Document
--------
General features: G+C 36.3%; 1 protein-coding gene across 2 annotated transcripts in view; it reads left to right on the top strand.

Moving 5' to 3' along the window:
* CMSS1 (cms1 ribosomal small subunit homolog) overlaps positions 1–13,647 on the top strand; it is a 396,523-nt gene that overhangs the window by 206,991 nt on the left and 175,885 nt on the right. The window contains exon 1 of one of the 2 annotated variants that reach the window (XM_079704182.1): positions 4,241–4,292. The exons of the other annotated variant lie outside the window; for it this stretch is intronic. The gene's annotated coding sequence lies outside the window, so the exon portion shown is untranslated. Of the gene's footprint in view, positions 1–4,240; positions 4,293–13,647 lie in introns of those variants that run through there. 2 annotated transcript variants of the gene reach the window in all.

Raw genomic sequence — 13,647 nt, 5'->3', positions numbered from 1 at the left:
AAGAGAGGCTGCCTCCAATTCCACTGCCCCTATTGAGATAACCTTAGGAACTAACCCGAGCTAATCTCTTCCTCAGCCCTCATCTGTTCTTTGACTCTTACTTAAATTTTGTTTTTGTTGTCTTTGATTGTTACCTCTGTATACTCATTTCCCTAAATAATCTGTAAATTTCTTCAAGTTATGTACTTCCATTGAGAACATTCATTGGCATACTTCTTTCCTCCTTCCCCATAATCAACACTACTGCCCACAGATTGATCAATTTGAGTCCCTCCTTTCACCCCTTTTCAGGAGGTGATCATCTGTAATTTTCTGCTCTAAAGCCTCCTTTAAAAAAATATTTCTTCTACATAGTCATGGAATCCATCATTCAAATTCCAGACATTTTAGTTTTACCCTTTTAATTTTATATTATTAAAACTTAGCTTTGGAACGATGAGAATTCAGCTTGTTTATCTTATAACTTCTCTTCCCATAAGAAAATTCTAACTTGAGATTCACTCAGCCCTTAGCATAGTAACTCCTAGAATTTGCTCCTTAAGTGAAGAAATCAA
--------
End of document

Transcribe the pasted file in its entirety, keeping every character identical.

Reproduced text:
General features: G+C 36.3%; 1 protein-coding gene across 2 annotated transcripts in view; it reads left to right on the top strand.

Moving 5' to 3' along the window:
* CMSS1 (cms1 ribosomal small subunit homolog) overlaps positions 1–13,647 on the top strand; it is a 396,523-nt gene that overhangs the window by 206,991 nt on the left and 175,885 nt on the right. The window contains exon 1 of one of the 2 annotated variants that reach the window (XM_079704182.1): positions 4,241–4,292. The exons of the other annotated variant lie outside the window; for it this stretch is intronic. The gene's annotated coding sequence lies outside the window, so the exon portion shown is untranslated. Of the gene's footprint in view, positions 1–4,240; positions 4,293–13,647 lie in introns of those variants that run through there. 2 annotated transcript variants of the gene reach the window in all.

Raw genomic sequence — 13,647 nt, 5'->3', positions numbered from 1 at the left:
AAGAGAGGCTGCCTCCAATTCCACTGCCCCTATTGAGATAACCTTAGGAACTAACCCGAGCTAATCTCTTCCTCAGCCCTCATCTGTTCTTTGACTCTTACTTAAATTTTGTTTTTGTTGTCTTTGATTGTTACCTCTGTATACTCATTTCCCTAAATAATCTGTAAATTTCTTCAAGTTATGTACTTCCATTGAGAACATTCATTGGCATACTTCTTTCCTCCTTCCCCATAATCAACACTACTGCCCACAGATTGATCAATTTGAGTCCCTCCTTTCACCCCTTTTCAGGAGGTGATCATCTGTAATTTTCTGCTCTAAAGCCTCCTTTAAAAAAATATTTCTTCTACATAGTCATGGAATCCATCATTCAAATTCCAGACATTTTAGTTTTACCCTTTTAATTTTATATTATTAAAACTTAGCTTTGGAACGATGAGAATTCAGCTTGTTTATCTTATAACTTCTCTTCCCATAAGAAAATTCTAACTTGAGATTCACTCAGCCCTTAGCATAGTAACTCCTAGAATTTGCTCCTTAAGTGAAGAAATCAA